A stop-action video adaptation
of The War Dept.
, a music theater piece by Shore art teacher and Art Department Chair Ruth Bauer and her husband, Jim Bauer, is the subject of an exhibit at Montserrat College of Art’s Frame 301 Gallery. Commissioned by the American Repertory Theater at Harvard University as part of a commemoration of the 150th anniversary of American Civil War, The War Dept.
had a workshop performance at the Eugene O’Neill Theater Center in 2014. Along with her collaborator Blyth Hazen, a professor at Montserrat, Ruth Bauer transformed some of the elements of The War Dept.
into a stop-action video using puppets and a miniature set.
According to Bauer, “The idea for the video adaptation came about when my husband, Jim, and I were visiting artists at Montserrat in a puppetry class. It was then I met Blyth Hazen, and we had an ‘a-ha’ moment as we talked about The War Dept. and puppetry.” On display at Frame 301 Gallery is the set from the video production, including the lighting grid, the puppets that were animated, and various artifacts from the process of making the piece, such as storyboards, tools, molds, and more. “With help from a few student interns from Montserrat,” says Bauer, “we completed the production and post-prpoduction between 2017 and 2018, working mostly in the summers.”
The video and the original musical piece on which it is based both tell the strange story of the eccentric savant Private William T. Clarke, who toiled after the end of the Civil War in an obscure and mysterious division of the War Department, sorting through mountains of records housed in Ford’s Theater, dark since Lincoln’s assassination there three years before but now repurposed as the Bureau of Records and Pensions. The Bureau housed cases and cases of Civil War records, and it was the task of clerks such as Clarke to reckon with the enormous amount of information they contained as visitors arrived looking for information about loved ones missing in the war.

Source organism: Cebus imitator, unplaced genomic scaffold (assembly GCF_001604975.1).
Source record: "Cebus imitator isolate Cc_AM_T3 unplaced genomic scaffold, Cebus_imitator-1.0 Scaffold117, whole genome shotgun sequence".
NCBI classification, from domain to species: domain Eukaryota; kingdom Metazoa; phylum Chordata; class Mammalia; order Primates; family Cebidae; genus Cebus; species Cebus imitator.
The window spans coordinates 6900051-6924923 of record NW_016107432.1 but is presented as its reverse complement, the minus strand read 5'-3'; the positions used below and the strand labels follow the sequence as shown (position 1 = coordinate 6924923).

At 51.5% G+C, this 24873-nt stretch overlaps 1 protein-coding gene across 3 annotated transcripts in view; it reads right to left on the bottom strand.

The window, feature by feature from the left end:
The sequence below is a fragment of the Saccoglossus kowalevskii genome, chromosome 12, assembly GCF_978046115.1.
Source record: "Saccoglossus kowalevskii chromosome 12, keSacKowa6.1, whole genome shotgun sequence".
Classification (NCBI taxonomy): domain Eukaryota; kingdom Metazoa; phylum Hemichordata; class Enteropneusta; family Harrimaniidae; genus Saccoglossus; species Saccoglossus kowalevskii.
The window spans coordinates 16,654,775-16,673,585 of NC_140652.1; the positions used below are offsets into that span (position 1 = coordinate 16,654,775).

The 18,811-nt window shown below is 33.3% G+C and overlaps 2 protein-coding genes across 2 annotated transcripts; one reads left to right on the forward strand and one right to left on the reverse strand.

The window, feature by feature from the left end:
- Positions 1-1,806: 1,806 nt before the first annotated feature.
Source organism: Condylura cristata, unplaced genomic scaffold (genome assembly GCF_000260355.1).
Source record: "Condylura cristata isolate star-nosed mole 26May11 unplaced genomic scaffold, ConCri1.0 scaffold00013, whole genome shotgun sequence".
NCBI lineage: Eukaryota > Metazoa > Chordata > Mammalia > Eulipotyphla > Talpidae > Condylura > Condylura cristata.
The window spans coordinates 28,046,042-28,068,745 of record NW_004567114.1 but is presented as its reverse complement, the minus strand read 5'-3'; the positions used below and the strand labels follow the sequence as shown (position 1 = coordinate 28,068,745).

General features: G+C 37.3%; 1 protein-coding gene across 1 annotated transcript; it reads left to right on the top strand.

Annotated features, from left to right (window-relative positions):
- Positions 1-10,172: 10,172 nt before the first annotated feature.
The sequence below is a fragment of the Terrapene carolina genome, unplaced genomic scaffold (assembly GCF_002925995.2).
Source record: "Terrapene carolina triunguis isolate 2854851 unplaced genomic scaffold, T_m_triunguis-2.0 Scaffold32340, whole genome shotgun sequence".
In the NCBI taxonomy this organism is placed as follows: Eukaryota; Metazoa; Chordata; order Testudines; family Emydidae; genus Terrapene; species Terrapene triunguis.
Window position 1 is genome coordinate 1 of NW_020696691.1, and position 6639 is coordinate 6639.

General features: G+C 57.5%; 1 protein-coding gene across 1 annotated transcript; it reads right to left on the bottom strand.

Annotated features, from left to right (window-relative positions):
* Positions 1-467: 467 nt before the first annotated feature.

“The story takes place in the contained universe of Ford’s Theater,” explains Bauer, “which is a perfect parallel for musical theater as well as stop-action video. It gave us the opportunity to invent the world of the story using sets and puppets, all based on extensive research. But in the video, instead of working with an expensive set on a theatrical stage, we had the freedom to manipulate cardboard and paper and paint and build the universe ourselves.”